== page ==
Are you by any chance one of the tens of millions of people who suffer from paraskevidekatriaphobia? That’s the technical term for someone who’s truly spooked by Friday the 13th, the only date – at least for those of us who are part of Western civilisation – that has a major superstition associated with it. Though said superstition has faded a good deal in recent years, for many it still has the power to evoke a little frisson (and then of course there’s the infamous, dozen-film horror franchise stretching from 1980 to 2009).
Many people just get a bit nervous on such a date, but others can have panick attacks or get obsessive – some refusing to travel, conduct major business, or even get out of bed; lost business and productivity today are a documented phenomenon.
This fear and the belief in curses and bad luck associated with this inauspicious particular date (which occurs once to three times a year) seems to have entered mass consciousness after the 1907 publication in New York City of a novel, Friday, the Thirteenth, dealing with stock-market shenanigans. But it was based on a notion of this unlucky date documented back to the 19th century, and with some glimmerings as far back as the Middle Ages.
And like many aspects of folk belief, its actual origins are even murkier, with various possible explanations floating around. Separately, Friday and the number 13 have over the centuries become associated with ill luck for various reasons: There were 13 apostles at the New Testament‘s Last Supper, and Friday was supposedly the day Jesus Christ was crucified, as well as the day Eve gave Adam the apple and the great flood of Noah’s Ark fame started (how they figured those two out, who knows!). In ancient Egypt, the last step on the ladder of life was the 13th. In Norse mythology, the 13th guest at a banquet of the gods caused untold havoc and tragedy.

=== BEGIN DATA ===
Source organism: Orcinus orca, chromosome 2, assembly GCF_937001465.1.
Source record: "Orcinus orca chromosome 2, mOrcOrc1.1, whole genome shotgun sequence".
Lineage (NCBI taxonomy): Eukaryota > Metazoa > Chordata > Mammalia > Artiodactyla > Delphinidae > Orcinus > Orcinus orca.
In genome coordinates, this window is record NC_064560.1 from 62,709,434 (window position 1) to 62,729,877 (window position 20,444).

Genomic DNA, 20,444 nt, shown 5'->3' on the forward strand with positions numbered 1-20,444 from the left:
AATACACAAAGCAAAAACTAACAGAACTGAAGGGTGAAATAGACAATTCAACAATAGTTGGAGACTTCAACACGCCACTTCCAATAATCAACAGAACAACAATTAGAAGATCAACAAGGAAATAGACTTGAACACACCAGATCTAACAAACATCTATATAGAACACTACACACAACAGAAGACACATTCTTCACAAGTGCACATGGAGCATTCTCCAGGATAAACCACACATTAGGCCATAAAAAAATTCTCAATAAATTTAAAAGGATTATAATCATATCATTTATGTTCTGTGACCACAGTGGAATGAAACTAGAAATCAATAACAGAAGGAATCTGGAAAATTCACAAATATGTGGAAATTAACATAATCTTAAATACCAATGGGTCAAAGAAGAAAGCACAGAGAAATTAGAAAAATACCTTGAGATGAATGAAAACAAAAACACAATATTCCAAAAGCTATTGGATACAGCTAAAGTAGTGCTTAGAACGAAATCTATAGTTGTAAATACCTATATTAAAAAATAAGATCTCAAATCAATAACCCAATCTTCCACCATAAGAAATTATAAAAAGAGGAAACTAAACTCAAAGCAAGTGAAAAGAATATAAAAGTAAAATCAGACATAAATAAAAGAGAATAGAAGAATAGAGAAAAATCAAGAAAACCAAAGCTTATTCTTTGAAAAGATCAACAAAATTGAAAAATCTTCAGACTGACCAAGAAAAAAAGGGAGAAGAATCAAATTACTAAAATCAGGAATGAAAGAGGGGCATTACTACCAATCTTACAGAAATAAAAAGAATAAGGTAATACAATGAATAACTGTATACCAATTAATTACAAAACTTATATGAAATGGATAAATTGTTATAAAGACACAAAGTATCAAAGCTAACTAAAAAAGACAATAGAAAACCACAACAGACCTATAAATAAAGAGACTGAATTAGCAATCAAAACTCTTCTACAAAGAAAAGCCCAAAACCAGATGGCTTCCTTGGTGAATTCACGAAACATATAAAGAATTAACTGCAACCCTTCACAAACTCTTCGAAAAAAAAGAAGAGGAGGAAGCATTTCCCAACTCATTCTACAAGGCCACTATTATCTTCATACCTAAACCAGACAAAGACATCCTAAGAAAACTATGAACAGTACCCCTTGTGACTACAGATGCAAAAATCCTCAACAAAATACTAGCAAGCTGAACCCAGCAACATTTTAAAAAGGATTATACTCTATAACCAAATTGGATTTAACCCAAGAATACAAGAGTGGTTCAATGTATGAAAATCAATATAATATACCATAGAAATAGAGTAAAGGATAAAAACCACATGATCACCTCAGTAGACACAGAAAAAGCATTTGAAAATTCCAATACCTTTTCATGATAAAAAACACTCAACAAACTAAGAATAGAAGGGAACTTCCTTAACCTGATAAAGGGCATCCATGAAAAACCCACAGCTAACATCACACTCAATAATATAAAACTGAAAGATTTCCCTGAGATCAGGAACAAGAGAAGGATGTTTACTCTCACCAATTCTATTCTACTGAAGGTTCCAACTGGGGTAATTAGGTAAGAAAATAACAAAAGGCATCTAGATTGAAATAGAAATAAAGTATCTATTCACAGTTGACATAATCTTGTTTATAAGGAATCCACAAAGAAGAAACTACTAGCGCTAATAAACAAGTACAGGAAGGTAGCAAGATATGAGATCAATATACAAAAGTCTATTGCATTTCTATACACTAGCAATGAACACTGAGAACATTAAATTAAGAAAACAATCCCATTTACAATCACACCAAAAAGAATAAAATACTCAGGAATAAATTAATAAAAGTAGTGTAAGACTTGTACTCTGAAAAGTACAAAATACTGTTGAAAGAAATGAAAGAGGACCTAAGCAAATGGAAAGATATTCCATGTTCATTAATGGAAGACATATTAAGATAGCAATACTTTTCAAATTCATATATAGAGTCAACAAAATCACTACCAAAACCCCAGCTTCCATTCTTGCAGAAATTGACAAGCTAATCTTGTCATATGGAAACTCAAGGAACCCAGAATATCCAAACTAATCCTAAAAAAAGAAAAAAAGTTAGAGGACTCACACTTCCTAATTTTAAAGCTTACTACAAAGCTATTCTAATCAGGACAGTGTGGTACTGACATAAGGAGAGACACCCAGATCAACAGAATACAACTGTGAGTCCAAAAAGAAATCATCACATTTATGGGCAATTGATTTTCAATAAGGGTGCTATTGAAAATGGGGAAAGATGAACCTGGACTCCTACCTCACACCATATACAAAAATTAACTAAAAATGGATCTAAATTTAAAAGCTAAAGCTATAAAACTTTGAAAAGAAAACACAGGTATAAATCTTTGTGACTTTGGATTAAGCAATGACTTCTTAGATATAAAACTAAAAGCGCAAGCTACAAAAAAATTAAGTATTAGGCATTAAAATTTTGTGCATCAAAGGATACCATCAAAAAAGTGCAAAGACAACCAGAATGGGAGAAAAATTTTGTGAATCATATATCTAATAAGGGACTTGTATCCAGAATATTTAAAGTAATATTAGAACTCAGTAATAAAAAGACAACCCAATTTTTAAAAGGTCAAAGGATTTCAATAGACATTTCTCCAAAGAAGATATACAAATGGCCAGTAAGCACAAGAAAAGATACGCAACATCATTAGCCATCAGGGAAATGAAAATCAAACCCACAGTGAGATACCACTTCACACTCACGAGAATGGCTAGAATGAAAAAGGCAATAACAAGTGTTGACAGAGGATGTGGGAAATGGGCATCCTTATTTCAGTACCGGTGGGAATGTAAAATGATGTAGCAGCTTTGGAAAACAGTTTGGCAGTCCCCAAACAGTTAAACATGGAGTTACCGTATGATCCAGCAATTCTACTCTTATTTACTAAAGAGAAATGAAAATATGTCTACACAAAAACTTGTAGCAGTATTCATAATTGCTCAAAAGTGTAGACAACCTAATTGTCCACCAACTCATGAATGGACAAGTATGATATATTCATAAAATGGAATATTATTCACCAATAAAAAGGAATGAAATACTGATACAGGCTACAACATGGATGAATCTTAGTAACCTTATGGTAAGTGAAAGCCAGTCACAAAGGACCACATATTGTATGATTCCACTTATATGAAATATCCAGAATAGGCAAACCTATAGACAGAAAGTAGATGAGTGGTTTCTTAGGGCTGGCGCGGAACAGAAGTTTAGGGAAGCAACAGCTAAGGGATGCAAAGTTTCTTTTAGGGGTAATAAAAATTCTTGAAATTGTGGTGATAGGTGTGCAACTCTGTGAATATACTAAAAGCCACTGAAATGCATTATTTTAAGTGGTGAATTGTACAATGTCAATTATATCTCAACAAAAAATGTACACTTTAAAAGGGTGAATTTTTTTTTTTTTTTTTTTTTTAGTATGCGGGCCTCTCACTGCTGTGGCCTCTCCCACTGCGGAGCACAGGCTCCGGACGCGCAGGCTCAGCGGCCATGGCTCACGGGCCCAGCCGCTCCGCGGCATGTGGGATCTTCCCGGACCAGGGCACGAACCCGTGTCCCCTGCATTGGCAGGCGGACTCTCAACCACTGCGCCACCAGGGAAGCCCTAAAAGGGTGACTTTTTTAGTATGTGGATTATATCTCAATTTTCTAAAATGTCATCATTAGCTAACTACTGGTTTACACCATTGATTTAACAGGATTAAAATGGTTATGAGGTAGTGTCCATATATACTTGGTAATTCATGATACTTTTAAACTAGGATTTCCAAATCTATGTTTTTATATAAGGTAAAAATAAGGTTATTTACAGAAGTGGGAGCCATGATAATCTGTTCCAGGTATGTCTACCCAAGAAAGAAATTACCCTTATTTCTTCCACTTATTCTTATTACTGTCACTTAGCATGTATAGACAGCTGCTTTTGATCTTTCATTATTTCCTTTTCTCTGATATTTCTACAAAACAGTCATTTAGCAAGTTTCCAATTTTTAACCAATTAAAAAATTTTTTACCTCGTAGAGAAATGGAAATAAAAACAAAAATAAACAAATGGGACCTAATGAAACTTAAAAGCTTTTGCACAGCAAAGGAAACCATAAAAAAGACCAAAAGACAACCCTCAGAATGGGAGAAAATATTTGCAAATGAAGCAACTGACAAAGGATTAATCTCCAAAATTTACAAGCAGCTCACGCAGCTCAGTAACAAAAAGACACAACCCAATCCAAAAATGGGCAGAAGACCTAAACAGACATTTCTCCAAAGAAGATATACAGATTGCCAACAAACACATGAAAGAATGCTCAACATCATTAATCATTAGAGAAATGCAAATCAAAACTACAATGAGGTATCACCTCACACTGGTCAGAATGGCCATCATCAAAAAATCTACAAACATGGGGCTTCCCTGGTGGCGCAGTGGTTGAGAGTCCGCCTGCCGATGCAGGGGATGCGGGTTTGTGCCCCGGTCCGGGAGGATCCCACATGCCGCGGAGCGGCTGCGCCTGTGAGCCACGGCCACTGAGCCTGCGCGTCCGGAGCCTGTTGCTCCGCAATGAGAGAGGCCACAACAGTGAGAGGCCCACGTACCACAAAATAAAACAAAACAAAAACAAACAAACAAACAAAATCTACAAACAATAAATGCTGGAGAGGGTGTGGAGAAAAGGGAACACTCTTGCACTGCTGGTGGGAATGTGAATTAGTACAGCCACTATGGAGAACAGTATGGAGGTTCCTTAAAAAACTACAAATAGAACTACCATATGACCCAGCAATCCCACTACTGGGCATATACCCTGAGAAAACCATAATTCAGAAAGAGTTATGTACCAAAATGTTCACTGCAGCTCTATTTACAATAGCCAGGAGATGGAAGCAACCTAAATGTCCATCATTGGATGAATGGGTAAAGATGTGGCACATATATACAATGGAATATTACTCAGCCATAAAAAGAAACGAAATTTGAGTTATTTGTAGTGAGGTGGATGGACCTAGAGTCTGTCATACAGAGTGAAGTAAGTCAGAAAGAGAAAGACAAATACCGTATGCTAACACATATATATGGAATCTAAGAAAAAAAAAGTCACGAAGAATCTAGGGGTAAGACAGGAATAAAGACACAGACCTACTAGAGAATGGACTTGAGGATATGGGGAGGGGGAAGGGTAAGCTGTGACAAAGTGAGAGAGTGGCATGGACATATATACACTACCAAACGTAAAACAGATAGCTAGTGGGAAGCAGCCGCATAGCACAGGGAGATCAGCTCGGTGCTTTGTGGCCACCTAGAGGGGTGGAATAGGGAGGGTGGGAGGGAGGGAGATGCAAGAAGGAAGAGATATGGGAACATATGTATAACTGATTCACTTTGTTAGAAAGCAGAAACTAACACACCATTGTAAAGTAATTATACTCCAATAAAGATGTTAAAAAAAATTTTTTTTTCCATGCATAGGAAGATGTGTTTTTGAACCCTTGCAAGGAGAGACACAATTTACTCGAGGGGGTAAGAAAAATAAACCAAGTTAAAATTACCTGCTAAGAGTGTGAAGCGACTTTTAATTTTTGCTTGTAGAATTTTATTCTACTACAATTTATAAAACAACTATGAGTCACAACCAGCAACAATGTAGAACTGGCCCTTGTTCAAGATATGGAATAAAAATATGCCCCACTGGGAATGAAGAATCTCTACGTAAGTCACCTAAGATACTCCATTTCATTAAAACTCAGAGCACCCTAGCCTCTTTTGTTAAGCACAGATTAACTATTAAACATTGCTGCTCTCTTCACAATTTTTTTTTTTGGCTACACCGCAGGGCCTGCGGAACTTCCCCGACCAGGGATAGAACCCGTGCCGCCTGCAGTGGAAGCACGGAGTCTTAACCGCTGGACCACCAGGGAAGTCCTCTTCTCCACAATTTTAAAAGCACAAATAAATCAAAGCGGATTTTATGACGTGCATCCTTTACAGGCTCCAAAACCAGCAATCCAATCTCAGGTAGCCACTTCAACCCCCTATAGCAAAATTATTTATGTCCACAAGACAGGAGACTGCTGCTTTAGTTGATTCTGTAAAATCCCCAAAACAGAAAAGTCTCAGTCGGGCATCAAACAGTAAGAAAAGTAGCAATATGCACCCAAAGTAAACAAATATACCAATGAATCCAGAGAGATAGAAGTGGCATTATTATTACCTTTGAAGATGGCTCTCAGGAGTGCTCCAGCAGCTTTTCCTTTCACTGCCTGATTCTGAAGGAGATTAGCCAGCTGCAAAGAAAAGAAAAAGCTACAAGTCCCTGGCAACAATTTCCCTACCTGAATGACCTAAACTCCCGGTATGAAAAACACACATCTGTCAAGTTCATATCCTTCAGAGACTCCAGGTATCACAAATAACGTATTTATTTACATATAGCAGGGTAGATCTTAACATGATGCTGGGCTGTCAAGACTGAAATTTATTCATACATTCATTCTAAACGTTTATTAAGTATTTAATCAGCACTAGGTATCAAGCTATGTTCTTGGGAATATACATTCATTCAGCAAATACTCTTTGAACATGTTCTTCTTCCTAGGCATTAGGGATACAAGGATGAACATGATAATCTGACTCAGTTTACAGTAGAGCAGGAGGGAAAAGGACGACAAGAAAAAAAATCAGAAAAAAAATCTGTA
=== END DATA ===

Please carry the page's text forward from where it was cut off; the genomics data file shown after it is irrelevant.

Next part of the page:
Specific events, too, have been suggested – one particularly notable one being the traumatic mass arrests and slaughter of Catholic Knights Templar order members (above, being burned at the stake) by order of France’s King Philip on Friday, October 13, 1307.
Personally, I suspect all this to-do has a lot to do with selective interpretation and memory, as well as the ingrained human tendency throughout history to seek out patterns and meaning where none necessarily exist
Paraskevidekatriaphobiacs, does any of that help at all? You’ll get another chance in several more month to find out – Friday, October 13, to be exact!